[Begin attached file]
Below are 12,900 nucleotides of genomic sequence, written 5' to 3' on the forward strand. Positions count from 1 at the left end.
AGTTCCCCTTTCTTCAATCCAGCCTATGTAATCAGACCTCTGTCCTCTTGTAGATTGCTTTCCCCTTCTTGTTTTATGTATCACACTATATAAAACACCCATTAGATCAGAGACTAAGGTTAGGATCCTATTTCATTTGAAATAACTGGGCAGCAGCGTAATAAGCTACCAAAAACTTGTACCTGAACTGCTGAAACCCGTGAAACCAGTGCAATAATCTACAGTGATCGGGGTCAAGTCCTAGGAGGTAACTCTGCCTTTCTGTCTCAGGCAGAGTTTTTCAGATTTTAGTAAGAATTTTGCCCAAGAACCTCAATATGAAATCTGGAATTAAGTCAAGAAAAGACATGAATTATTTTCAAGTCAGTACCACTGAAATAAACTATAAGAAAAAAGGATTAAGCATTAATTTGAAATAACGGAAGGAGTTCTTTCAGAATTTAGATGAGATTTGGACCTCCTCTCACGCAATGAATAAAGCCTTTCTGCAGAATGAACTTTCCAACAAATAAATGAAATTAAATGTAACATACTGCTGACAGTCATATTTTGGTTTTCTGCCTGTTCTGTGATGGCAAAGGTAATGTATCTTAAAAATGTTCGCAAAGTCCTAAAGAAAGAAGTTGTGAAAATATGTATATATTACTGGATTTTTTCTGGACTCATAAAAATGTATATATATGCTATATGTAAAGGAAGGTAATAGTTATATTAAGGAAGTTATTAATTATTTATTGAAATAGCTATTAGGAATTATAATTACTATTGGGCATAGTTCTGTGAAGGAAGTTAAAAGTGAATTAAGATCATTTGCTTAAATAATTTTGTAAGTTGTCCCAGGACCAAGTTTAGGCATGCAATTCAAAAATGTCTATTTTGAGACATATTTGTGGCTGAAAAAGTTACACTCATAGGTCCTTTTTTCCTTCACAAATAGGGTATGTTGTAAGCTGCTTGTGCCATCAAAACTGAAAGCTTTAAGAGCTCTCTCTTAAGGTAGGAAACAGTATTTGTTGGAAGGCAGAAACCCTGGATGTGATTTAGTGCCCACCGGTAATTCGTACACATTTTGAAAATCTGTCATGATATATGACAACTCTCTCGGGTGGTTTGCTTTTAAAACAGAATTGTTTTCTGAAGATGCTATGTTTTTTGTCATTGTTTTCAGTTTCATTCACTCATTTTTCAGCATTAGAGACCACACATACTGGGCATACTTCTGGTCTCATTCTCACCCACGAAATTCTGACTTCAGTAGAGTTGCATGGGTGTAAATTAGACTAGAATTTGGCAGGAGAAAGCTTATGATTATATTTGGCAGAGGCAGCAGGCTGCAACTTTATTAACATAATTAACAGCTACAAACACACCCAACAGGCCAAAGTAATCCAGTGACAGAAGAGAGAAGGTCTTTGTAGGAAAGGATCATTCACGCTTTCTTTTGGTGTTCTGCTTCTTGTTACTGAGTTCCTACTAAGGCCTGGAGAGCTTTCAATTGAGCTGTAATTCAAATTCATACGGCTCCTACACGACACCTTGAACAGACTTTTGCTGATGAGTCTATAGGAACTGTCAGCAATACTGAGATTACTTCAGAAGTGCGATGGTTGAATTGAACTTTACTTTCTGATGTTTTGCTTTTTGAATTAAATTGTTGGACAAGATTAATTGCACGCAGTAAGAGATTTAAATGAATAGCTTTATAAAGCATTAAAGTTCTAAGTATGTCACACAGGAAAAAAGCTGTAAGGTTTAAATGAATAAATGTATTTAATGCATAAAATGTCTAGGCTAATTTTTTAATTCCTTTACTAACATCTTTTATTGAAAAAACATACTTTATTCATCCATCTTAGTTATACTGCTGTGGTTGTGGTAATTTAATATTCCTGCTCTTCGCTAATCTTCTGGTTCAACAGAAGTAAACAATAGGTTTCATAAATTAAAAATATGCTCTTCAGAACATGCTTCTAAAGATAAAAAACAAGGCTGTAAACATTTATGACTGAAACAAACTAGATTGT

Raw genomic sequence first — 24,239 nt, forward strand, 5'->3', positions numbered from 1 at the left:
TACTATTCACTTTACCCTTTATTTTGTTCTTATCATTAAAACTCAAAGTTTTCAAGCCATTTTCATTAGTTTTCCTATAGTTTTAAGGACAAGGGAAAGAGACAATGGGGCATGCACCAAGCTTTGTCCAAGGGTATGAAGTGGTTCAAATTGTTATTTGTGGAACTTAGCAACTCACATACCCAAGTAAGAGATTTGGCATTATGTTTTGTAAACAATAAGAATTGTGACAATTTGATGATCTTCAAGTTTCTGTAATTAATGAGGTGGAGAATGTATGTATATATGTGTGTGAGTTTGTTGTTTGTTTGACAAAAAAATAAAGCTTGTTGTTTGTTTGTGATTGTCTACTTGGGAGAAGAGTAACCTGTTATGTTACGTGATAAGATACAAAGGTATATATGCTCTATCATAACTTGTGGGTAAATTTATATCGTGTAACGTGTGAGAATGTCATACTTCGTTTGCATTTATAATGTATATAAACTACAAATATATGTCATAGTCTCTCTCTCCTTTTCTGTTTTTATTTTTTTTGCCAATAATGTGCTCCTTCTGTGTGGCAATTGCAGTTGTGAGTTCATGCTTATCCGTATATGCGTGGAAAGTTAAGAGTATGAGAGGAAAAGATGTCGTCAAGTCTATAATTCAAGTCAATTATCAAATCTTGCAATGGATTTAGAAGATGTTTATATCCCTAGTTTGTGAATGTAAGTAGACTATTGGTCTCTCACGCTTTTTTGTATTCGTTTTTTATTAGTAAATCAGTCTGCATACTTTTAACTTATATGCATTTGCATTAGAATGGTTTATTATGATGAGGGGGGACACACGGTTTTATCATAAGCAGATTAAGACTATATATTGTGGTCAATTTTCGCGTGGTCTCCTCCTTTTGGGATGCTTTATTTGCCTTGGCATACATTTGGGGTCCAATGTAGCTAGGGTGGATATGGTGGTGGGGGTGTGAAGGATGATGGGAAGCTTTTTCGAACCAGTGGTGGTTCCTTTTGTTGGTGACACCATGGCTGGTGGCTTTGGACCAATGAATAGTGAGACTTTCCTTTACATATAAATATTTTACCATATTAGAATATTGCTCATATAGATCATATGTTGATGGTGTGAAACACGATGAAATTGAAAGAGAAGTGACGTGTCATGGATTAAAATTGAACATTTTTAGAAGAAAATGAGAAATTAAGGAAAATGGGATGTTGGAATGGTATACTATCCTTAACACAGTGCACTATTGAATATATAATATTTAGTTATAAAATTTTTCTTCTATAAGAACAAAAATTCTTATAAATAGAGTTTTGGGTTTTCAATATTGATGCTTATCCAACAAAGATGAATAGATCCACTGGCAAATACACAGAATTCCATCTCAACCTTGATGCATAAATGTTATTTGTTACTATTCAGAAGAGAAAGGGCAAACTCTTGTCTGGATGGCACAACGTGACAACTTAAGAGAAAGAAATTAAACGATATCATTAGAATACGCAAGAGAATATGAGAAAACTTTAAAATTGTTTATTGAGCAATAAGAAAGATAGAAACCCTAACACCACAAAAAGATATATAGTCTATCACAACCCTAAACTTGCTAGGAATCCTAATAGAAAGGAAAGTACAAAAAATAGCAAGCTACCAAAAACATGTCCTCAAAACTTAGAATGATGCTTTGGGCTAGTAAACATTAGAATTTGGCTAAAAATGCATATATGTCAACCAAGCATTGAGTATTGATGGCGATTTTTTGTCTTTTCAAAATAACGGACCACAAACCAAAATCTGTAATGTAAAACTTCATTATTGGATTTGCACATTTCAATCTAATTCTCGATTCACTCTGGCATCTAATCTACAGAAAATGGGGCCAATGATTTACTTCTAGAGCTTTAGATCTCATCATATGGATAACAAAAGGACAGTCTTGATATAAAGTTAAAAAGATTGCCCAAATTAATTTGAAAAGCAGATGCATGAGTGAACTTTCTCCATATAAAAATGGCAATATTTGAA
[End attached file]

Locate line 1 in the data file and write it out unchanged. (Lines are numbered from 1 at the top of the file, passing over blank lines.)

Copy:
Below are 12,900 nucleotides of genomic sequence, written 5' to 3' on the forward strand. Positions count from 1 at the left end.